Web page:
“The Board sees it differently. Yes, the number of public charter schools grew in the early years, but for the last decade the percentage of public school students attending traditional and charter schools has stayed roughly the same, with more than half attending traditional DCPS schools. And that’s because both sectors open new schools, while closing others. With charters, we have a process of regular review and oversight that allows us to close schools which are underperforming. 

“In fact, since 2014 when I joined the Board, we have opened 21 schools while closing 15. And when I say schools, I am referring to campuses not [local education agencies] LEAs.

“My basic point is that charter application approvals are but only one part of the story. One needs to look at the whole picture — from applications to oversight, from improvement to closing if necessary.

“Often the controversy around charters is framed as one of budget dollars being taken by charter schools away from the traditional neighborhood schools. That is simply not true. Public charter schools get funded per pupil. The dollars belong to them and their families. And, over my time on the Board and in the sector, we have seen real increases in funding under the leadership of Mayor Bowser. One sector does not take from the other.

“Public charter schools were created as an alternative approach to provide public education — to offer innovation, quality, and choice to families that wanted another way. In Washington, DC, we continue to work toward that goal. And our work is not done. We need to keep looking for ways – through our oversight and monitoring — to make public charter schools better. Why?  Because the students and families of this city deserve this. They deserve better.”

The tone is quite different from a statement released by the board in 2019 when D.C. Deputy Mayor for Education Paul Kihn attempted to put pressure on the PCSB to restrict the number of new school applications given the green light to open.

“Despite concerns about ‘under-utilization’ by the DC Deputy Mayor of Education, families are choosing public charter schools for their students. This year, 59% of public charter schools had longer waitlists than they did last year, and roughly 67% of applicants on waitlists are waiting for a seat at a top-ranking public charter school. Quality matters to families. This is why we want to ensure that there are excellent options available throughout the city.”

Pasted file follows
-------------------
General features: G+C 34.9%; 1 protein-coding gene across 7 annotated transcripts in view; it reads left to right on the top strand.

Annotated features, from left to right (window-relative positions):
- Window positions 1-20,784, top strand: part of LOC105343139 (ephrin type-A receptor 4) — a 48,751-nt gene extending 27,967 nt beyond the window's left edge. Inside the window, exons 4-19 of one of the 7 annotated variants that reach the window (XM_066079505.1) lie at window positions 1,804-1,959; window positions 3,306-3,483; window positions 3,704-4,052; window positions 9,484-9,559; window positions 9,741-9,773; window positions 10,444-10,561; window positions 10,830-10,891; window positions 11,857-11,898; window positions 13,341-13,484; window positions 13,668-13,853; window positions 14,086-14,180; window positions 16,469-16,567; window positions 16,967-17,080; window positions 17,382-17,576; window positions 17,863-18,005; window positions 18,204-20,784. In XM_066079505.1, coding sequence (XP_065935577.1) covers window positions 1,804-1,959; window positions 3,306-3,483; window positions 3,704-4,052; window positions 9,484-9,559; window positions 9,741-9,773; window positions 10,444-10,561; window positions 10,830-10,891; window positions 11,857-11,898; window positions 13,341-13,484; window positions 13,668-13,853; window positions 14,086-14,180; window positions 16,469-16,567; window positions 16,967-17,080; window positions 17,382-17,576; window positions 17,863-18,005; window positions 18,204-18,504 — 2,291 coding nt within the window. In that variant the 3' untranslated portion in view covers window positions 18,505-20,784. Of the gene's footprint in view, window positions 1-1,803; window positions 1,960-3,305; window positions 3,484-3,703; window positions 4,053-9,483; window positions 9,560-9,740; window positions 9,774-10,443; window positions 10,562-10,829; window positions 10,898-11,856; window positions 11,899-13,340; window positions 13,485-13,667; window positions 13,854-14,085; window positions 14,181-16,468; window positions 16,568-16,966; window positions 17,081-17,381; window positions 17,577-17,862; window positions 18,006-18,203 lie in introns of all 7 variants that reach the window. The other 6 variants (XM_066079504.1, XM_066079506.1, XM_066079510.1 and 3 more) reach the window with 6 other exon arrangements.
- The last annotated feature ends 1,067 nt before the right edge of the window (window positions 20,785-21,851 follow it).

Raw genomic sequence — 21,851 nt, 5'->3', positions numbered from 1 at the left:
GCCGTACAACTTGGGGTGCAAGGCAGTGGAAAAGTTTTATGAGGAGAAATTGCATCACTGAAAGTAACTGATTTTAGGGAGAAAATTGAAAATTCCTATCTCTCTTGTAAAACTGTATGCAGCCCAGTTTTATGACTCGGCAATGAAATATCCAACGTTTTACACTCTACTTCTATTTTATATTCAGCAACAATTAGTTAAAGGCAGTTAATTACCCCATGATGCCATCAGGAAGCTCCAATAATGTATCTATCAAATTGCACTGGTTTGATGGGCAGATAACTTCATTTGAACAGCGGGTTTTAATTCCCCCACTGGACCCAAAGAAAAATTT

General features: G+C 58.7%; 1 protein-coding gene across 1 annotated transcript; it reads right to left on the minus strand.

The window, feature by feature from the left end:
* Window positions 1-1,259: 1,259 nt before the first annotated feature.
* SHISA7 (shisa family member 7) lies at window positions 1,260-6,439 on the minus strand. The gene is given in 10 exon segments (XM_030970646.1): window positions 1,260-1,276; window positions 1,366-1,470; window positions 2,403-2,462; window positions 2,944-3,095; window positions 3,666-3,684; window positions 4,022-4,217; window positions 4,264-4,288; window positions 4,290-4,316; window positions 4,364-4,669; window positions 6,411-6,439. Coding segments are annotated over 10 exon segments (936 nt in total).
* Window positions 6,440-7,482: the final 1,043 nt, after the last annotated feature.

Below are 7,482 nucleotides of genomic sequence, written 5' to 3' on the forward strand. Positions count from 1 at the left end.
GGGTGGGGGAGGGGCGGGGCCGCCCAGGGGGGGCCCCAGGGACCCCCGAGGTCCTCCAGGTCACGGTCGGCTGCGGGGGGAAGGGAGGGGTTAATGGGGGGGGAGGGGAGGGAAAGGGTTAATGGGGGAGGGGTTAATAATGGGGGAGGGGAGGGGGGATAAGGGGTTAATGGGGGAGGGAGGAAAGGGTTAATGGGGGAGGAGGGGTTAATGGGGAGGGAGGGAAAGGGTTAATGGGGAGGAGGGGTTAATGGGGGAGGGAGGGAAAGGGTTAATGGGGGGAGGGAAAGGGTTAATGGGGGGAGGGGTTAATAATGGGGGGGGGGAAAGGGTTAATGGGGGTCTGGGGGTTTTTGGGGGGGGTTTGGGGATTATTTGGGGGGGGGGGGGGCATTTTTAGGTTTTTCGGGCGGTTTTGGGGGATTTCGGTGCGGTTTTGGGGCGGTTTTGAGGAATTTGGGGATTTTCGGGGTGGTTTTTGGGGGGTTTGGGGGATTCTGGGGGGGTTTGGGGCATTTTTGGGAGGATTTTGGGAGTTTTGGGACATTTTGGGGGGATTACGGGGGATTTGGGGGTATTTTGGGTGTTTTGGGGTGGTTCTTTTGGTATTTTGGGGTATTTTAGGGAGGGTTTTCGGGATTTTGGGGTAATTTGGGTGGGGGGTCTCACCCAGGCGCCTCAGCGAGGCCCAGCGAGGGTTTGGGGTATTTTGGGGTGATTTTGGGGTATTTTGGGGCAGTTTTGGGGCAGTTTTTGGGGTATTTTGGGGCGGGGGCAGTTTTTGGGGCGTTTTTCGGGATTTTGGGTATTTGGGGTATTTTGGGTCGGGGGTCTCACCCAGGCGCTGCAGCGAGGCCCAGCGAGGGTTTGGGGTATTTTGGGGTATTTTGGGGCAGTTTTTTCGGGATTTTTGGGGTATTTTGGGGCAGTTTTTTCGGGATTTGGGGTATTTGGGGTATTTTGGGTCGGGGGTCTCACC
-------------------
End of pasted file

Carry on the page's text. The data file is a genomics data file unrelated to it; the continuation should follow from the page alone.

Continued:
That year five out of eleven bids to create new facilities were approved.

This year it was only one. The story of what happened to CAPX is one around fear around demand. Board member Lea Crusey remarked that the board has approved 2,000 new high school seats over the next 10 years and that of the eight pre-Kindergarten to twelfth grade charters approved to open over the last four years, only two charters have met their first year enrollment target.

It is now easy to understand why only Wildflower PCS was granted a charter. Here you have a small school with a Montessori model aimed at enrolling at-risk children. There is high demand for Montessori-based pedagogy in the city. The existing schools, both traditional and charter, that are based upon this framework are oversubscribed. Even though there is tremendous need for more Montessori schools in the city, the charter board cut the number of 60-pupil campuses proposed by Wildflower from eight to six.

When you see a high quality innovative charter like CAPX being denied and an extremely specialized school like Wildflower being approved, it means that the portfolio of charter schools in the nation’s capital is now basically fixed.

Only 1 new D.C. charter school application should be approved by board

Tonight, the DC Public Charter School Board will vote on five applications for new schools that it entertained last month. Only one of these should be approved to open during the 2022-to-2023 term.

Capital Experience Lab PCS applied last year and the board missed an opportunity by failing to give this charter the green light. Now the submission to the board has been improved. According to the school,

“We have spent the past year learning from and implementing the feedback we received from the PCSB last March.
We have focused on the areas of demonstrating demand, strengthening team capacity, planning inclusively to meet
the needs of all learners, and building out a more comprehensive high school plan.”

I thought once again the representatives from the school did an exceptional job in their presentation. While the members of the PCSB have the right to ask almost any question they want, the line of inquiry around Ms. Dailey-Reese’s record as executive director of City Arts and Prep PCS went beyond common decency. She did everything in her power to improve the academic performance of her students.

Wildflower PCS will be denied because the school leaders were not able to give a clear vision of roles and responsibilities between those running the charter at the local level compared to the national organization. This is a CityBridge Education supported application so I’m on dangerous grounds casting my vote against the efforts of this group.

The charter board was especially excited about the application from Heru Academy PCS, particularly because it would enroll students with emotional and physical disabilities. While this is a noble cause I just didn’t believe that the those doing the presentation demonstrated sufficient knowledge and experience to take on this mighty challenge.